The Slavery Adverts 250 Project chronicles the role of newspaper advertising in perpetuating slavery in the era of the American Revolution. The project seeks to reveal the ubiquity of slavery in eighteenth-century life from New England to Georgia by republishing advertisements for slaves – for sale, wanted to purchase, runaways, captured fugitives – in daily digests on this site as well as in real time via the @SlaveAdverts250 Twitter feed, utilizing twenty-first-century media to stand in for the print media of the eighteenth century.

The project aims to provide modern audiences with a sense of just how often colonists encountered these advertisements in their daily lives. Enslaved men, women, and children appeared in print somewhere in the colonies almost every single day. Those advertisements served as a constant backdrop for social, cultural, economic, and political life in colonial and revolutionary America. Colonists who did not own slaves were still confronted with slavery as well as invited to maintain the system by purchasing slaves or assisting in the capture of runaways. The frequency of these newspaper advertisements suggests just how embedded slavery was in colonial and revolutionary American culture in everyday interactions beyond the printed page.

These advertisements also testify to the experiences of enslaved men, women, and children, though readers must consider that those experiences have been remediated through descriptions offered by slaveholders rather than the slaves themselves. Often unnamed in the advertisements, enslaved men, women, and children were not invisible or unimportant in early America.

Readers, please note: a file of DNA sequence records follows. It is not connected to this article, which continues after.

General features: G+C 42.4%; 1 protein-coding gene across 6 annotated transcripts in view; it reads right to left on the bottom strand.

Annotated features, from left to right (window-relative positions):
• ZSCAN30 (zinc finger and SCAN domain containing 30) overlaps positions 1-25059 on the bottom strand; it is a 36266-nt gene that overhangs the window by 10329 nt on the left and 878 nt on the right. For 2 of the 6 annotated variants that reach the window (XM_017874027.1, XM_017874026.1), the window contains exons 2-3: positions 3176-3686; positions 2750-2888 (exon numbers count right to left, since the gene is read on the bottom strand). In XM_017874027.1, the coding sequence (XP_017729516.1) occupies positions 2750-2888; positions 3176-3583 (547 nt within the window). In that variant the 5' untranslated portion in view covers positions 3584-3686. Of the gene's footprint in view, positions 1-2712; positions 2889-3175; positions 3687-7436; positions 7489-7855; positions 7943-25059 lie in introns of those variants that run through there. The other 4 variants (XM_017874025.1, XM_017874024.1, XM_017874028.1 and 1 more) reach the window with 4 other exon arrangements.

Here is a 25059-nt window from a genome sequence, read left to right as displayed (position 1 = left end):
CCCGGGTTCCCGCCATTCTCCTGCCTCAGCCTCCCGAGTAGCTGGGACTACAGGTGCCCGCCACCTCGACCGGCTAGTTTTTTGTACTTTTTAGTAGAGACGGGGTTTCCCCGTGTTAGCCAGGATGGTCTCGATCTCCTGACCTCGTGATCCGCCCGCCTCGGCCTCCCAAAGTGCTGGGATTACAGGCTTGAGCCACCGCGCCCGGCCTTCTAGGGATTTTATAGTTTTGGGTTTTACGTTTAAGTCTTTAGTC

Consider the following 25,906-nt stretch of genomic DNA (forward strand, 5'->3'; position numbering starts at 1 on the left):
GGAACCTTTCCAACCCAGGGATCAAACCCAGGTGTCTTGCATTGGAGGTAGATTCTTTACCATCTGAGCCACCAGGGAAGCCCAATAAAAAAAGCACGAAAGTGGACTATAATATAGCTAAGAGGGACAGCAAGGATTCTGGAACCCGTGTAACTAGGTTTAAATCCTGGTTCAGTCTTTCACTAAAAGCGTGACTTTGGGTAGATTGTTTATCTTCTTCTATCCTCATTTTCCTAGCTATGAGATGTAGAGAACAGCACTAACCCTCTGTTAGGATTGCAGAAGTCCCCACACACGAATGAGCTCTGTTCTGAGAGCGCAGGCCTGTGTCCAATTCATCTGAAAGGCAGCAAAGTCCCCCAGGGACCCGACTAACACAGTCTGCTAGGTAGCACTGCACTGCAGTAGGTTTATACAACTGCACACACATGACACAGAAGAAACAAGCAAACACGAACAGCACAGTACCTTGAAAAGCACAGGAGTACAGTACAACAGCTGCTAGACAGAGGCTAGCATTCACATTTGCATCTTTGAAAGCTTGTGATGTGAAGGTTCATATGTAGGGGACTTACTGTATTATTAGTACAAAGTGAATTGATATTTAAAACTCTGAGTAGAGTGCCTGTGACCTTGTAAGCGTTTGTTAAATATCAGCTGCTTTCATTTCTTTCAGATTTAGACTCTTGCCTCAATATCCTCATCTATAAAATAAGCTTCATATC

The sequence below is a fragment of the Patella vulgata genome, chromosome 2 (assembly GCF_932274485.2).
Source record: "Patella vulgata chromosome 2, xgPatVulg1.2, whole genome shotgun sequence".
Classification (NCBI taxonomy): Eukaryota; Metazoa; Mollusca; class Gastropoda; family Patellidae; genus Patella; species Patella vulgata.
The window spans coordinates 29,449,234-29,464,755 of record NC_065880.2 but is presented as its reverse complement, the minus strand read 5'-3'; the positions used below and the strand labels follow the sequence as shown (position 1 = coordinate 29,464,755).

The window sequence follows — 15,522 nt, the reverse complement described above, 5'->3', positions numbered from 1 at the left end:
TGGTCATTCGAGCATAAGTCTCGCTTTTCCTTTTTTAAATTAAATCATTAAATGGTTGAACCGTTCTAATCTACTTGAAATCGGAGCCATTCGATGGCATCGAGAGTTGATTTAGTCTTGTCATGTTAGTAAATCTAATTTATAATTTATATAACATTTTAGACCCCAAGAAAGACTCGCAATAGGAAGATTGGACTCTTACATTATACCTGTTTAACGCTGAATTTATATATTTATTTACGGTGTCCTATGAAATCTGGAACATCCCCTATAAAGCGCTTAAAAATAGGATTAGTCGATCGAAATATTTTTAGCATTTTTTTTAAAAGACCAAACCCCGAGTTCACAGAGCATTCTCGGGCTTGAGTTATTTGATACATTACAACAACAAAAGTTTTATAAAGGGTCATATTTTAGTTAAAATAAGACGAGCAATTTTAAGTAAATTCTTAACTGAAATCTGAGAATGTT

These advertisements appeared in colonial American newspapers 250 years ago today.

Jul 18 - Boston Chronicle Slavery 1
Boston Chronicle (July 18, 1768).

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Jul 18 - Boston Evening-Post Slavery 1
Boston Evening-Post (July 18, 1768).

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Jul 18 - Boston Evening-Post Slavery 2
Boston Evening-Post (July 18, 1768).

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Jul 18 - Boston Evening-Post Supplement Slavery 1
Supplement to the Boston Evening-Post (July 18, 1768).

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Jul 18 - Boston Post-Boy Slavery 1
Boston Post-Boy (July 18, 1768).

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Jul 18 - Boston-Gazette Slavery 1
Boston-Gazette (July 18, 1768).

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Jul 18 - Boston-Gazette Slavery 2
Boston-Gazette (July 18, 1768).

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Jul 18 - New-York Gazette Weekly Mercury Slavery 1
New-York Gazette and Weekly Mercury (July 18, 1768).

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Jul 18 - Newport Mercury Slavery 1
Newport Mercury (July 18, 1768).

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Jul 18 - Newport Mercury Slavery 2
Newport Mercury (July 18, 1768).